Rob Sheldon is our physics color commentator, and he offers some thoughts on the claims made in A SETI hypothesis: We are Them:
a) The paper is a sequel to this one: “The WoW! signal of the terrestrial genetic code”
In that original paper, the same authors argue that the mapping between nucleotides and amino acids shows peculiar arrangements of high Shannon information, and is therefore a sign of extraterrestrial intelligence.
As you might guess, the authors took a lot of flak for saying this. This paper is the response.
b) This paper tries to argue the opposite direction, that if you were a supremely intelligent person designing the mapping from DNA–>amino acids, how would you go about putting information in the mapping? Which is to say, what mappings would you reject as too noisy?
c) This paper tries to defend against all the dismissals the 2013 paper generated. Little text boxes sprinkled through the paper address a particular objection:
Box 1) this isn’t about aliens
Box 2) this isn’t Intelligent Design
Box 3) this isn’t bar-coding or copyrighting
Box 4) this is no more speculative than SETI
Box 5) this does not violate Methodological Naturalism
Box 6) the mapping (64–>23) is too few bits to sustain the hypothesis
Box 7) the mapping is the best place for information
Box 8) all the analysis has been published before
Box 9) information extracted depends on context, and therefore isn’t objective
Box 10) this doesn’t violate the scientific method
Box 11) the uniqueness of the mapping cannot be achieved randomly
Box 12) Intelligent life in the universe is not too rare.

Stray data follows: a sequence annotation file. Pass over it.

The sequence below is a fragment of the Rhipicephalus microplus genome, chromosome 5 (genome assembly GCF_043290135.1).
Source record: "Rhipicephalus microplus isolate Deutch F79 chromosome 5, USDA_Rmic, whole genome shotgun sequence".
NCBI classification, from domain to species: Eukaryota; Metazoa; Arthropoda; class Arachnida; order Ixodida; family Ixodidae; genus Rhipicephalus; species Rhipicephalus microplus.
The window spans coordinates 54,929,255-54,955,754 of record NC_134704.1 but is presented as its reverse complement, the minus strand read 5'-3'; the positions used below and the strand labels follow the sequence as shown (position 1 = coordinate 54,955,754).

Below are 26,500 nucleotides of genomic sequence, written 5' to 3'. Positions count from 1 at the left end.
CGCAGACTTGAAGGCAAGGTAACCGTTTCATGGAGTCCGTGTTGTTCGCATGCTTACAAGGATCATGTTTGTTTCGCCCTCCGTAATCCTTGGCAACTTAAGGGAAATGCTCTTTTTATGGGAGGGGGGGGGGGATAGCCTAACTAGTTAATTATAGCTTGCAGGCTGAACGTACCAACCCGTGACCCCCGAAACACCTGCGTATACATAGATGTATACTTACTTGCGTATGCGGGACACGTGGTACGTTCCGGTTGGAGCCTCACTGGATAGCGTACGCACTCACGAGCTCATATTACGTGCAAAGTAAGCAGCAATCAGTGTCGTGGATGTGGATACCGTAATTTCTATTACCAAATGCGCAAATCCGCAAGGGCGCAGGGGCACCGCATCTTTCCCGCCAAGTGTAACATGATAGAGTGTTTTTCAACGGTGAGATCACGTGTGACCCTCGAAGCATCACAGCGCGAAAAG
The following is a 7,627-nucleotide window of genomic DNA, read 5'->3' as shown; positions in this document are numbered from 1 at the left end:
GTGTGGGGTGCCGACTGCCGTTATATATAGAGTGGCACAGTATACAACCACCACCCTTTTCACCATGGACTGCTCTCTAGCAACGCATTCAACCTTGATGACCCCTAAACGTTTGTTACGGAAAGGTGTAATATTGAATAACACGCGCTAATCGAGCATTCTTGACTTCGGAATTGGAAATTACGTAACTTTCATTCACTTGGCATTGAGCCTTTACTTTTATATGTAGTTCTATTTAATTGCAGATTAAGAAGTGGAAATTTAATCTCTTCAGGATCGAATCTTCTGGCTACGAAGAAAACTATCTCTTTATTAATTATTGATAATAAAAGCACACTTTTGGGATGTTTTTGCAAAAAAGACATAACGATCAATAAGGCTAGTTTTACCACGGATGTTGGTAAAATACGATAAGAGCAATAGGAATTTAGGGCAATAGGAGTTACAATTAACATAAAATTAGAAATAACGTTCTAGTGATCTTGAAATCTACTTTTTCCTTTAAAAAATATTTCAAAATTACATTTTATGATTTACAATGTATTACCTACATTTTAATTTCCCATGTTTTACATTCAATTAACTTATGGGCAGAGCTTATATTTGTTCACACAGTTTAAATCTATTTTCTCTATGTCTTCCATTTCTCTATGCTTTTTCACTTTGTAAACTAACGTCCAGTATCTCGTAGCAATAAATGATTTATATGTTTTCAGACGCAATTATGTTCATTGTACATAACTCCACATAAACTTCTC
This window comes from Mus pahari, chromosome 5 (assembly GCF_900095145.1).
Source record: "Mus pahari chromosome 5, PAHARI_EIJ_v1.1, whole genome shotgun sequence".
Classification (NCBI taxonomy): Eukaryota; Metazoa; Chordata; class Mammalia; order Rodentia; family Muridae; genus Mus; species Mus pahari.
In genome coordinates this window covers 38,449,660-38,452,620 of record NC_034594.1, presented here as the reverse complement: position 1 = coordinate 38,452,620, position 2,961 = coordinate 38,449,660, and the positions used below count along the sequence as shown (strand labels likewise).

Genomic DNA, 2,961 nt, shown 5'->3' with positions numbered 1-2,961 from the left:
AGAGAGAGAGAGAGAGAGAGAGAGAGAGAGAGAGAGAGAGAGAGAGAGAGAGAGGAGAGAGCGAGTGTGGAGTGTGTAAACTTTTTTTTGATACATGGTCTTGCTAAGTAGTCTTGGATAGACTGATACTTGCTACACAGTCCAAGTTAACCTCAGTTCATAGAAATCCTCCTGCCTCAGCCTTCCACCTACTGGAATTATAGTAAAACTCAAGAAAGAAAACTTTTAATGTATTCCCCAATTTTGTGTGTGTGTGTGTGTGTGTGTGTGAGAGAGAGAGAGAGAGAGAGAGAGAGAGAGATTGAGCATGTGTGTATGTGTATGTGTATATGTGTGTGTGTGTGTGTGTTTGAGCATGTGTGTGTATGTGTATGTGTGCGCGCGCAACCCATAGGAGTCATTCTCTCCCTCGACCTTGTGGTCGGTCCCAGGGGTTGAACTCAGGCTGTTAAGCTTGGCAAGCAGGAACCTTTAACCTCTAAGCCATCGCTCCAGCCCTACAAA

d) Despite all the similarities, it seems clear that they do not want to be associated with us. (I call it the Velikovsky effect.) Here’s the entirety of Box 2.
“According to a common misconception, bioSETI is a form of Intelligent Design (ID) because both look for intelligent signatures in living cells; ID opponents and proponents alike succumb to this confusion. In fact, however, bioSETI is diametrically opposite in its premises – whereas ID ultimately seeks to argue against natural evolution, bioSETI attempts to answer how, given natural evolution, a durable signature might be encoded into evolving cells (correspondingly, methods also differ – similar to traditional SETI, bioSETI employs semiotic approaches, not ID-arguments like irreducible complexity). Hence, a positive result in bioSETI might count as a failure rather than success for ID, as it would imply validity of the premise which ID claims to be false.”
e) I’m no philosopher, but I still feel this is a case of Post hoc ergo propter hoc. The logic for its uniqueness doesn’t really address whether all other arrangements are inferior, especially since one can always find a context that makes this particular example unique. So even examining every other permutation of the mappings, still won’t tell you if a different code is superior in a different context. I really don’t know how to remove that context-bias from the argument, and I’m not sure this paper does either.
[Readers? Does their position make sense?]